RIT is clearly not a sports school, and with all but two teams being classed in Division III, it's not hard to see why sports aren't at the forefront of the community's mind.
Although it might seem that our sports teams' class is what discourages students from going to games, matches and meets, it's not.
“I feel as though DI sports are the only sports that are covered, and if it isn't DI sports then it's lacrosse and basketball that receive the most coverage,” said Markus Hines, a second year Media Arts and Technology student on the track team.
From the outside, it looks like all any campus news outlet cares about is our Division I hockey teams. However, that is not the case. RIT's Athletics Department has a team that is extremely passionate about making sure all 24 teams feel valued and get the coverage they deserve.
Director of Sports Information Stephen Jaynes made it very clear that “If there’s a result, a story, we’ll post it.”
When you’re dealing with 24 teams, it is easy to miss things, but Jaynes assured that the Sports Information office tries to make up for it in some shape or form. They recruit the help of coaches and student athletes to help them get the story straight since they cannot always be present at every single game for every single team.
“Social media has allowed us to get the word out quicker,” Jaynes said, as he proceeded to show off the well-developed Twitter and Facebook pages for RIT Athletes. “It draws people back to the website.”
However, the majority of the attracted crowd are student athletes, family, friends and alumni. Most students aren’t going to the RIT Athletics website daily. Our student athletes would still like to see more fans filling their seats and to step out from underneath the shadow of the hockey teams.
Each sport team gets one Tiger Den event per year. Some would argue that’s not enough.
Gianna Heaviland, a third year Sociology and Anthropology major commented, “We had a Tiger Den event at the end of the season last year. It brought out a lot of people and some actually stayed to watch the event.”
One of the biggest fears of student athletes is that Tiger Dens might attract a crowd, but after the free food and giveaways run out they believe people won’t stay. In spite of this, attendance has increased thanks to the promotion of Tiger Den events. The Sports Information team also scouts for gravitating details to attract attention to each team, not just the few popular favorites.
“We look for the human interest story, to tell the story of the student athlete,” Jaynes explained.
This year, Sports Information introduced features which they will do for each sport team. They will look for a student athlete’s story to tell during that season and then upload it to the website. “We do the best we can,” he said.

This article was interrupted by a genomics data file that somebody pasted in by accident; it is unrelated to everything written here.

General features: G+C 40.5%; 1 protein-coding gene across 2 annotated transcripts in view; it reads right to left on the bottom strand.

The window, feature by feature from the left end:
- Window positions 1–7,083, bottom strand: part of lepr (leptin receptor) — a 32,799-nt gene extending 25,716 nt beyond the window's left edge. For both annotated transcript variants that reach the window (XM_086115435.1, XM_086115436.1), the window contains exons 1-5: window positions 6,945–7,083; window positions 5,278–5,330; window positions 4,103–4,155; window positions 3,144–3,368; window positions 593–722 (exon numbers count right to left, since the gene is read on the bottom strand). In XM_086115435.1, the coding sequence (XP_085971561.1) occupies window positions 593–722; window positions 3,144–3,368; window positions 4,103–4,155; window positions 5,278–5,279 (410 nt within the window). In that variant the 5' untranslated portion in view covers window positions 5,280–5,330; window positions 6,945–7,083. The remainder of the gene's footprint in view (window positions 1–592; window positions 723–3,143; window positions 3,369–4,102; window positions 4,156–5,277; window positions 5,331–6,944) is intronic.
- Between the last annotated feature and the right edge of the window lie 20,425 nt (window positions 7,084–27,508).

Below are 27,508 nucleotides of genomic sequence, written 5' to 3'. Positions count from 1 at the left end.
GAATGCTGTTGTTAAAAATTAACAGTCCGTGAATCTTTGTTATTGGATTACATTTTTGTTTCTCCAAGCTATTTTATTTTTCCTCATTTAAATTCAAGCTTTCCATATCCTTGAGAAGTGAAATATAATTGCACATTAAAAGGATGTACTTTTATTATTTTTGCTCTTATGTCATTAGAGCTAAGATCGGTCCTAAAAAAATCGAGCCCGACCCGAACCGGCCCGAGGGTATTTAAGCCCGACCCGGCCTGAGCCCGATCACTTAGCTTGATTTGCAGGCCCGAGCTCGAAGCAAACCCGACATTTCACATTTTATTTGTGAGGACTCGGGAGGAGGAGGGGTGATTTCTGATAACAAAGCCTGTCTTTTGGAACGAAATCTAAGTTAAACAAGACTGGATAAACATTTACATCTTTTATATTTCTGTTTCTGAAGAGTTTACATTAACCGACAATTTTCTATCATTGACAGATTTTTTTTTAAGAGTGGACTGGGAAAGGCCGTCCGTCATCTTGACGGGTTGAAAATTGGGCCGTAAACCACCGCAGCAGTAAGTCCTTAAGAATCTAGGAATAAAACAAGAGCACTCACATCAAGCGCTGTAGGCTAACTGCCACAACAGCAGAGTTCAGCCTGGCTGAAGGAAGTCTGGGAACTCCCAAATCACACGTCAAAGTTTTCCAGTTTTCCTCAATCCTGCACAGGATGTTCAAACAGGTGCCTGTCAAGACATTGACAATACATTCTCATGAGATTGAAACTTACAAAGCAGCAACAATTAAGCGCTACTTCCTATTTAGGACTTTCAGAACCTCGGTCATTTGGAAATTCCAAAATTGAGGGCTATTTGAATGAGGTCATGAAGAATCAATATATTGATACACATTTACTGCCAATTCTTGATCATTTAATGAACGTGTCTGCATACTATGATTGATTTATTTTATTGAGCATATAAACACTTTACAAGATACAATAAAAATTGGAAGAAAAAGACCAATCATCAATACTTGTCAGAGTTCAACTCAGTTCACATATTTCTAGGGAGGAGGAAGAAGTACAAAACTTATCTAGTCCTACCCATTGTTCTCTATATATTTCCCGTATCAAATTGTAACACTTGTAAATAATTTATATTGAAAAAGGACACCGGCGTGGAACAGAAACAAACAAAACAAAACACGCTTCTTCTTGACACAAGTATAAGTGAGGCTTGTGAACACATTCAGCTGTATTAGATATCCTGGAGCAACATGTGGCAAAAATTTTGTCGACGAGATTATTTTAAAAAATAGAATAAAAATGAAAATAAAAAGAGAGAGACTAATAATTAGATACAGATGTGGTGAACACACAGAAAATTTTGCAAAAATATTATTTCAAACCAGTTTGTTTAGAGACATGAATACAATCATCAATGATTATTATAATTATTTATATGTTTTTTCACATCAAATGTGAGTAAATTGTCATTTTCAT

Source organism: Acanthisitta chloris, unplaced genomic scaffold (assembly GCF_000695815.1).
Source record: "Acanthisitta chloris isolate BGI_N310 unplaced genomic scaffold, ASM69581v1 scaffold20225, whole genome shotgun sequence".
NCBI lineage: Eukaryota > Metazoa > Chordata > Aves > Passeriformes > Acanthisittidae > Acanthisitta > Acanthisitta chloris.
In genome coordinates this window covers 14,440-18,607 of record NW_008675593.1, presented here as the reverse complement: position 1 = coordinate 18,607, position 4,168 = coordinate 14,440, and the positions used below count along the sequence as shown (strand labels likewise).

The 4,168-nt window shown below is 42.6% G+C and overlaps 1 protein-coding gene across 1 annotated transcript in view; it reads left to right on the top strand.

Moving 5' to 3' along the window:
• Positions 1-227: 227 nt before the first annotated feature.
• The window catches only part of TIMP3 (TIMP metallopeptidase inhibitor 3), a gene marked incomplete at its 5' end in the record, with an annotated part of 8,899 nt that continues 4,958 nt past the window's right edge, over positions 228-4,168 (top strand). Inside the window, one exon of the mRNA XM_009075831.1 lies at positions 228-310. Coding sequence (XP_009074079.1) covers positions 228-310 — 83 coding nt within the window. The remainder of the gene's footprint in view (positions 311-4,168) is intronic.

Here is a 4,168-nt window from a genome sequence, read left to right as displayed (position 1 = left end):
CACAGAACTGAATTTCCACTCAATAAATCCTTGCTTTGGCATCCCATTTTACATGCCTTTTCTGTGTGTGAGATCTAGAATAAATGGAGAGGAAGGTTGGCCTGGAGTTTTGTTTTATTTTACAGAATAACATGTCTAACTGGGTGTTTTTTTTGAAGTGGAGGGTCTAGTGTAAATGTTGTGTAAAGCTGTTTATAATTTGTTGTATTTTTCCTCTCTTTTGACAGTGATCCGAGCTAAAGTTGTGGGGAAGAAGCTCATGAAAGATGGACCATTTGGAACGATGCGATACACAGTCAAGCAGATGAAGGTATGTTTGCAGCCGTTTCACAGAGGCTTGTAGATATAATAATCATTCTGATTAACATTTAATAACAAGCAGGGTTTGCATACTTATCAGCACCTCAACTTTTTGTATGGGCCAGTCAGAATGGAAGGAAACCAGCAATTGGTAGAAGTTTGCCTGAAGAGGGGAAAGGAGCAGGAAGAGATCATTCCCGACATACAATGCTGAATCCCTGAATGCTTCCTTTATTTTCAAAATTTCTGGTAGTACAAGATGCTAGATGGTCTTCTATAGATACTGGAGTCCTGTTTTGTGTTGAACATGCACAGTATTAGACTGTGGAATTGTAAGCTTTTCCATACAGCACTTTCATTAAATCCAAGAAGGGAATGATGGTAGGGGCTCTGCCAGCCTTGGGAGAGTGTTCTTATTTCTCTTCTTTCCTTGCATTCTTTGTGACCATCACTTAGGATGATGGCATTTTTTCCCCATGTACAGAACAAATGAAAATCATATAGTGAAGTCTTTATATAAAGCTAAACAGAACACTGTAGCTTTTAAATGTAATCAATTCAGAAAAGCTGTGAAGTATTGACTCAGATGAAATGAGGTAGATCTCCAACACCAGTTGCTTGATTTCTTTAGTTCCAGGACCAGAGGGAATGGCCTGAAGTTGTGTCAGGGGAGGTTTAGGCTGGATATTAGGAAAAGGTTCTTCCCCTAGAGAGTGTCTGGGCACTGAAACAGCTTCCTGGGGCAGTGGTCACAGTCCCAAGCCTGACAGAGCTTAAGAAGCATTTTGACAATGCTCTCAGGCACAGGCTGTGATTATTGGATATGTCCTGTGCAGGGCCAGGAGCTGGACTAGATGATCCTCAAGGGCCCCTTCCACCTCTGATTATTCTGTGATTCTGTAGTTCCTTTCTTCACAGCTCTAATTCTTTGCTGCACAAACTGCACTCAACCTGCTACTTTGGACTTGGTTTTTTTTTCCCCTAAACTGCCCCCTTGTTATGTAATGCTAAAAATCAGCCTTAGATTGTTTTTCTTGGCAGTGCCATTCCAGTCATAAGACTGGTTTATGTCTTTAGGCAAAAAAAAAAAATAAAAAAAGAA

All in all, the coverage that the RIT Athletics Department provides is more than most would realize. However, students choose not to notice, or in some cases, teams don’t take the prerogative to get themselves noticed. Though the Twitter account for the department will advertise the results for every single team, not every single team has their own Twitter account. That utility is up to them to provide and is highly encouraged by the Sports Information office.
“You’d think that it’s an internal struggle,” said Joe Venniro, the executive Sports Information director. “But really, we’re competing against the Bills, the Syracuse basketball and football teams, the Sabers, the Amerks.”
On campus is the only site for thorough representation, and many students feel that not all sports get it equally.
“The coverage for women’s sports sucks,” said Victoria Otis, a third year Sociology and Anthropology student.
“I don’t know when there’s even a game,” said Emily Cook, a second year Liberal Arts Exploration major.
“I think more coverage on DIII overall would increase support. Even if it's just coverage for important games or meets, that would be great,” Hines suggested.
Perhaps, if there were more collaboration from the student organizations on campus, that too could greatly increase attendance and support these teams would see. Student organizations are more than welcome to host special events for the different sports teams or with SAAC and Campus Life when they do Tiger Dens. Free stuff does cost money, though.
Overall, though the coverage would appear to be lacking to students, the RIT Athletics Department as a whole tries its hardest to eliminate that visible divide students see between the hockey teams and the rest of the sports.
Maddie Bliss, a second year Photography student and cheerleader noted, “This year, they tried and things were a bit better, but it’s not there yet and we are still working on getting more recognition on campus.”
Agreeing with the sentiment, the Executive Director of the Athletics Department Lou Spiotti had this to say:
“When I say teams are treated fairly, I speak about the total experience that student-athletes get at RIT. That means everything from facilities, to equipment, coaching, support for team travel, competitive schedules and recognition. We want them all to feel valued and supported whether they are Division III or Division I. I would be the first to say that it’s not perfect. But, I would also be the first to say that we are constantly working at improving the student-athlete experience. Our teams have been very successful. We rate very highly within the NCAA. That doesn’t happen by accident. We have an excellent program, tremendous coaches and outstanding student-athletes who are highly motivated. And we are very proud of them.”